Extending a home adds a great deal to your lifestyle.
The only difficulty is deciding whether the extension should be made horizontally or vertically. Both do have distinct benefits.
You can work out the better option for you once you find out your constraints.
Horizontal vs Vertical Extension – Going out or Going up?
A horizontal extension utilises the land around your home and is great for larger properties. It’s also the better option if you want to avoid stairs.
Having rooms further apart allows for a design that creates private and public zones.
If the available land is limited or the council setbacks are too restrictive, then a vertical first-floor addition is more suitable. It will increase the square metres of the floor area without taking up the surrounding land.
You can successfully separate your public spaces from your private spaces with a first floor for the bedrooms and bathrooms. This is also a great way to create a much-desired parent’s retreat.
Going out horizontally
It lends itself to a common Sydney extension of an open plan and an indoor-outdoor living style.
This will lead to a reconfiguration of the floor plan to design the ideal rooms for the new space and existing spaces. An important consideration is how the light and ventilation are brought into the centre of the house.
Design considerations for extending your home horizontally
Your designer will need to consider Council setbacks, the size of your existing home and the maximum floor area possible.
If these aspects are all fine, then other considerations are whether any significant trees will be affected and how much the property slopes.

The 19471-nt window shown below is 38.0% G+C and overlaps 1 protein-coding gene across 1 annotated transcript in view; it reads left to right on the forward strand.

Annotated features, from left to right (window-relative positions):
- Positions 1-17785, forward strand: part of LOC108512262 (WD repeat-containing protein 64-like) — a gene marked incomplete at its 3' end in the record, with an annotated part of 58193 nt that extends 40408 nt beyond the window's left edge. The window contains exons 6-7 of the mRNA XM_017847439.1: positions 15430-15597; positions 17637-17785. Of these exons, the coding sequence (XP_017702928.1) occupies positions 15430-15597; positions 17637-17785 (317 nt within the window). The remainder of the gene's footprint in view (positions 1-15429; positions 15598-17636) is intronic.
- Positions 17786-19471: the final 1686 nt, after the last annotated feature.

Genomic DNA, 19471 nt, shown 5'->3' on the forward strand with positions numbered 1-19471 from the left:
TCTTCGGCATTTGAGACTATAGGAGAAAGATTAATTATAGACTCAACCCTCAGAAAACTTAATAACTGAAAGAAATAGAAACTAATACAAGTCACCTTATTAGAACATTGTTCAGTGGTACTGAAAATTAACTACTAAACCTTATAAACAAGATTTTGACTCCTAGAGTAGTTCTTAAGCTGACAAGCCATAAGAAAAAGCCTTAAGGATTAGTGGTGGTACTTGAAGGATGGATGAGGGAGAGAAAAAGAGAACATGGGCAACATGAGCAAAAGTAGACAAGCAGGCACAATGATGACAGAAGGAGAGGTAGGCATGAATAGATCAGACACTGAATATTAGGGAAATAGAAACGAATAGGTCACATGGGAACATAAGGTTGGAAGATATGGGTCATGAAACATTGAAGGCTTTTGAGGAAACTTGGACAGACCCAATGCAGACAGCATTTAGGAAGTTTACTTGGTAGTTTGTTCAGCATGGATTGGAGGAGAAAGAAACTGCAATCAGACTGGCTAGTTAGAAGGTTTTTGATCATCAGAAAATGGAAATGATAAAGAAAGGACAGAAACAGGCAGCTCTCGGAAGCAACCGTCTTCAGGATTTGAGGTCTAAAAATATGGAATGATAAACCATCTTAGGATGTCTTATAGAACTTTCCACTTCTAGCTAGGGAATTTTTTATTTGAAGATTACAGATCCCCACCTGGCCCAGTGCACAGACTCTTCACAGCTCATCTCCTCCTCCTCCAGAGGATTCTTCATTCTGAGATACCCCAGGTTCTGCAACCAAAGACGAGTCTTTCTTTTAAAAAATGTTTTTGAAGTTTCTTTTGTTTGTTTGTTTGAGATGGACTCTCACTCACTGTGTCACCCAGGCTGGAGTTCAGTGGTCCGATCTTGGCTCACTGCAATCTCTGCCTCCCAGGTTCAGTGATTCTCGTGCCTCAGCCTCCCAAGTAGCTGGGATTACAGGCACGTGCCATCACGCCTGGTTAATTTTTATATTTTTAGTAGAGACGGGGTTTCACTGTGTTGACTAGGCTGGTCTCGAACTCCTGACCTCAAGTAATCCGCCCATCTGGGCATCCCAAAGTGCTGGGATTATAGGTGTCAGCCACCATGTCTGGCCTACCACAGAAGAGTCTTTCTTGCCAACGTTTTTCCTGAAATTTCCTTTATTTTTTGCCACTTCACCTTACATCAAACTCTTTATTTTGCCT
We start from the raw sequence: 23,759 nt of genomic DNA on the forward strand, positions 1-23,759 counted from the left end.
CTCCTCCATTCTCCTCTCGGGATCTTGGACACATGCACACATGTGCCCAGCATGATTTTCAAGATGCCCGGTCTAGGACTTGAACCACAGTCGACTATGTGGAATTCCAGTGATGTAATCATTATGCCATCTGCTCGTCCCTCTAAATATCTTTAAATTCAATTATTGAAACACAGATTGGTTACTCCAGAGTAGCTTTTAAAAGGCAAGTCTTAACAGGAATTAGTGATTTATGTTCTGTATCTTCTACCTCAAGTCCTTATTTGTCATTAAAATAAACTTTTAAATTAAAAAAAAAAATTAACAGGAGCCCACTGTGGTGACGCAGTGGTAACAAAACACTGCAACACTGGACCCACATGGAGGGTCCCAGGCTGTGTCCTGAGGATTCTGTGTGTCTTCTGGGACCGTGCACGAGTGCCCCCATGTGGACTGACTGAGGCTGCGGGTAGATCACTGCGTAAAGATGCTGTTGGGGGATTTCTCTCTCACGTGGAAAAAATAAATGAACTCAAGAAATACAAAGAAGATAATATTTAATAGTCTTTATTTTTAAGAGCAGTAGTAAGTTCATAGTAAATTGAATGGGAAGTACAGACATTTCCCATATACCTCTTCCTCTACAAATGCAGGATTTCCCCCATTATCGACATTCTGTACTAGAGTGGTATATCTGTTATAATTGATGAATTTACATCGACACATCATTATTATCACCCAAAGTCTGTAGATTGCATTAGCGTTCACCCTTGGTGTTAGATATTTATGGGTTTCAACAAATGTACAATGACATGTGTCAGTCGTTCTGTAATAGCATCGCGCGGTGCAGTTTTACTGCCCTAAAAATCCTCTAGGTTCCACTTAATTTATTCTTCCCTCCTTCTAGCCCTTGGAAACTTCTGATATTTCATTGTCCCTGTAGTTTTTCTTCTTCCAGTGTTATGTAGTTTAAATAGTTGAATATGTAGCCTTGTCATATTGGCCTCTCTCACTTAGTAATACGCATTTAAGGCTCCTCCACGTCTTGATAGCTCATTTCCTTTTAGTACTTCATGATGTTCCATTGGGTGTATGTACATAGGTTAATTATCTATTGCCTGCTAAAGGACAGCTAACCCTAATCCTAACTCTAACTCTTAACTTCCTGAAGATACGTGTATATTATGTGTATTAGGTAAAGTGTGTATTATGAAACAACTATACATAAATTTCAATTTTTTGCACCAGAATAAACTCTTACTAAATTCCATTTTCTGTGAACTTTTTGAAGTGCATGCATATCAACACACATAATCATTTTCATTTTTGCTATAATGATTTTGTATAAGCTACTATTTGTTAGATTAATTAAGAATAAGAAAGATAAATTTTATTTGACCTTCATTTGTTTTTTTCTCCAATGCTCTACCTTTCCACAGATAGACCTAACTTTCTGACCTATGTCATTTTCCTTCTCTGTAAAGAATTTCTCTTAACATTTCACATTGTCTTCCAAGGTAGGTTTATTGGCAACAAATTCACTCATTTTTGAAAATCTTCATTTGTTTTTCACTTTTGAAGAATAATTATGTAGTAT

Going up vertically
To add another storey, you will need a new stairway to access the first floor. This will have an impact on the configuration of your current ground floor plan.
This presents a fantastic opportunity to review and renovate the ground floor.
For this reason, hold off on renovating your expensive rooms, like the kitchen and bathrooms, until you have decided on your design. You may otherwise restrict your options for the ground floor plan as you will not want to demolish any rooms that have been recently renovated.
Ninety per cent of projects have a structure that will accommodate the addition of a first floor, without the need for extra footings.
Design considerations for extending your home vertically
To gain approvals for your extension, the design will need to take into consideration that your home does not block your neighbour’s access to sunlight, especially in winter, or overlook their home. Privacy screens, planting, and raised window sill heights are some solutions.
Both kinds of extensions are great options. Talk to a designer about the subtleties related to your property.
You may even consider that both options — going out and going up — will suit your property and what you are hoping to achieve.